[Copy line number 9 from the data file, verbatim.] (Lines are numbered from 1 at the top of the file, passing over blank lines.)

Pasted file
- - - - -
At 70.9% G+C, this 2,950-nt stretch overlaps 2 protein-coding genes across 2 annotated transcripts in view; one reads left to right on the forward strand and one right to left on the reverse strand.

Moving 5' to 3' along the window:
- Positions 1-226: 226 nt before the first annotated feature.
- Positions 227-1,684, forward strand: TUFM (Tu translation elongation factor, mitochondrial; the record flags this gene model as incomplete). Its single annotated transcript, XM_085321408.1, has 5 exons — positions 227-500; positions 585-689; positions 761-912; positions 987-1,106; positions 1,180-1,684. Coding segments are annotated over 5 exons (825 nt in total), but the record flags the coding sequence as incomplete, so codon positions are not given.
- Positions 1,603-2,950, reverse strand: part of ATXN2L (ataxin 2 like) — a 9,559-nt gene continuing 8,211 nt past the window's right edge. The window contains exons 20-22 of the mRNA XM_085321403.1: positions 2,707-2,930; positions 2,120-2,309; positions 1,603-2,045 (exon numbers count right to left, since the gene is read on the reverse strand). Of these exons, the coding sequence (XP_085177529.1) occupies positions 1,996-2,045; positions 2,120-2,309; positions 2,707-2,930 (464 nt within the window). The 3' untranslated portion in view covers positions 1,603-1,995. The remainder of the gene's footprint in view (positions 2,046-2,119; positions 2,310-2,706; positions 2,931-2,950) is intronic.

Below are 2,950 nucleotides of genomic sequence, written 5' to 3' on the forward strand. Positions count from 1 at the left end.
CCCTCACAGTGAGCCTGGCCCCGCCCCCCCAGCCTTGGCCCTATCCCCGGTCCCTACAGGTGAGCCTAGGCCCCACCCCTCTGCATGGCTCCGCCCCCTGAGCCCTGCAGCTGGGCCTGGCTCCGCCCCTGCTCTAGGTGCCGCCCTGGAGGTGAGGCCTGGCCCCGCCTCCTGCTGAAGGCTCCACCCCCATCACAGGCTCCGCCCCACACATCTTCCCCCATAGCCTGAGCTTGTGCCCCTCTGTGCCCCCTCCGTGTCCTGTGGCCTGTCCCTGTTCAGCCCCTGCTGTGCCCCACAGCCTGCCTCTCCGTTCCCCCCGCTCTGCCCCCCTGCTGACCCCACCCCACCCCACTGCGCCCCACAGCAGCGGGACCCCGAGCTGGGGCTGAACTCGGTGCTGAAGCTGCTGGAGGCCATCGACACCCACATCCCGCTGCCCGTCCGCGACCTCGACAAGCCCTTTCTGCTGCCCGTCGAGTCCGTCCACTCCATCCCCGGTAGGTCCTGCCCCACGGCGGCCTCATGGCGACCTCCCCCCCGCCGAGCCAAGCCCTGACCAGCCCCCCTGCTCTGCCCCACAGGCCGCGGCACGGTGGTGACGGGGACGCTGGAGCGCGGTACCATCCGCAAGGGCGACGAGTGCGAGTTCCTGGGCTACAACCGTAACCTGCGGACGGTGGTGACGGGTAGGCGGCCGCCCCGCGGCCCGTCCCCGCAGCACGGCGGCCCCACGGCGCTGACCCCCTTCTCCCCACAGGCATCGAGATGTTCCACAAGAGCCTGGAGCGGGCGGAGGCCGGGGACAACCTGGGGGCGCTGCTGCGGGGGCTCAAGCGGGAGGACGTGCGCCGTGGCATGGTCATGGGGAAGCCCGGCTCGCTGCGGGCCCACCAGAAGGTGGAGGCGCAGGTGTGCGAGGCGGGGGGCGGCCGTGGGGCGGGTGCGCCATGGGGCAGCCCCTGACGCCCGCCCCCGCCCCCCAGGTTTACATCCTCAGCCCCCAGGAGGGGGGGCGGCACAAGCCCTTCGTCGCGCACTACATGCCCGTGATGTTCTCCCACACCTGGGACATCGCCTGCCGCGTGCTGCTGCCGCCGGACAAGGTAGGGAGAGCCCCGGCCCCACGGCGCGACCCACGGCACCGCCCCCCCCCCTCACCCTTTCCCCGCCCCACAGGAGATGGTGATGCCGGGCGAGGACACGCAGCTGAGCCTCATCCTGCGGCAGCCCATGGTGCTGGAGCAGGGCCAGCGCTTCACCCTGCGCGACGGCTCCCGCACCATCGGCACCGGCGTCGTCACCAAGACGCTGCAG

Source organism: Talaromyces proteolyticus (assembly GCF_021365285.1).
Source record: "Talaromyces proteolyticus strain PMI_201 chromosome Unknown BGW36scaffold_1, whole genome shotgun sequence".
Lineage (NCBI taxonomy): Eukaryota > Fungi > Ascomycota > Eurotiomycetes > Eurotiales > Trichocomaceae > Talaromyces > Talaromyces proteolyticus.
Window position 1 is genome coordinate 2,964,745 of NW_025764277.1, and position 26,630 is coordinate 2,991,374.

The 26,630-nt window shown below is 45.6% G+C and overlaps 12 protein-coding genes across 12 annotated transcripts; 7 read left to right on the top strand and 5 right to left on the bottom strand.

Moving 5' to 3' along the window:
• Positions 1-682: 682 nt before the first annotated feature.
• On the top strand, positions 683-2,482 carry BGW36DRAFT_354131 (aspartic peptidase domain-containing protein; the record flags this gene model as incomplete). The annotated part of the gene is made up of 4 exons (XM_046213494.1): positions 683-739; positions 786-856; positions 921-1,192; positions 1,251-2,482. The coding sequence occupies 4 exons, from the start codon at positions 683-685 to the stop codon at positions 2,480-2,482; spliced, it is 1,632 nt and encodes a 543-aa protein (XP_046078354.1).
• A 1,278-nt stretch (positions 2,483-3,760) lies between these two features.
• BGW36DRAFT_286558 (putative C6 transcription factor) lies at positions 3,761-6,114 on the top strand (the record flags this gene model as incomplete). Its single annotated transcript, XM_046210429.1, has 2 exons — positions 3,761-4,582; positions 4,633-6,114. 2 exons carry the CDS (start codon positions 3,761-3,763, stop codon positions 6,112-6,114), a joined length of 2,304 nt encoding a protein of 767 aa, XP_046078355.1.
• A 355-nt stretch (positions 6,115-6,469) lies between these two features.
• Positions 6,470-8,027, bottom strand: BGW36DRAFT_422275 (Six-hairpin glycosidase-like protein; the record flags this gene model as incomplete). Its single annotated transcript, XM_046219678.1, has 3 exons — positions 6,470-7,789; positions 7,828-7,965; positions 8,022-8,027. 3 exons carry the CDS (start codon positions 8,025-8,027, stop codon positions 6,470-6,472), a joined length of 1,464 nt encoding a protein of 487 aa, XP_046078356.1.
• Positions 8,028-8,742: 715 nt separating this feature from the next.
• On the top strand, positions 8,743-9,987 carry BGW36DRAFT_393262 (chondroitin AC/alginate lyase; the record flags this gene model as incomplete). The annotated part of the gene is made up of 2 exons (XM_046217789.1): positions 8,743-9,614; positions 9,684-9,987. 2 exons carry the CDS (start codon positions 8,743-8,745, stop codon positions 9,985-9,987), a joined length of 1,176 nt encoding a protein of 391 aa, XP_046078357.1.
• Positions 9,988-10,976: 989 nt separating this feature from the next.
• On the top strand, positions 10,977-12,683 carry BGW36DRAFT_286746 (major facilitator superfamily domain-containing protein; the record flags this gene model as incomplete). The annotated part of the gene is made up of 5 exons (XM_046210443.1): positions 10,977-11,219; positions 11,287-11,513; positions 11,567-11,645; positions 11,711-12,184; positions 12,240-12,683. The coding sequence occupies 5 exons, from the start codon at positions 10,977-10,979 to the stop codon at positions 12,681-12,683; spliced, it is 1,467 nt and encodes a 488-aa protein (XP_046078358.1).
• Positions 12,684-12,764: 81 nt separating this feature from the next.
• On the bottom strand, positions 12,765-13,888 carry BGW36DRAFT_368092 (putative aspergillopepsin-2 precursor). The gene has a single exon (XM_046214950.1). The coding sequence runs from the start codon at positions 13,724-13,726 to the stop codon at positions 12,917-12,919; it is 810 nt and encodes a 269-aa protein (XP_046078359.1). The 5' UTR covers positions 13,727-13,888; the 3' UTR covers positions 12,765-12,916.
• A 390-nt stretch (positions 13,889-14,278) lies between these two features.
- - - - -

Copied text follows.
Source record: "Talaromyces proteolyticus strain PMI_201 chromosome Unknown BGW36scaffold_1, whole genome shotgun sequence".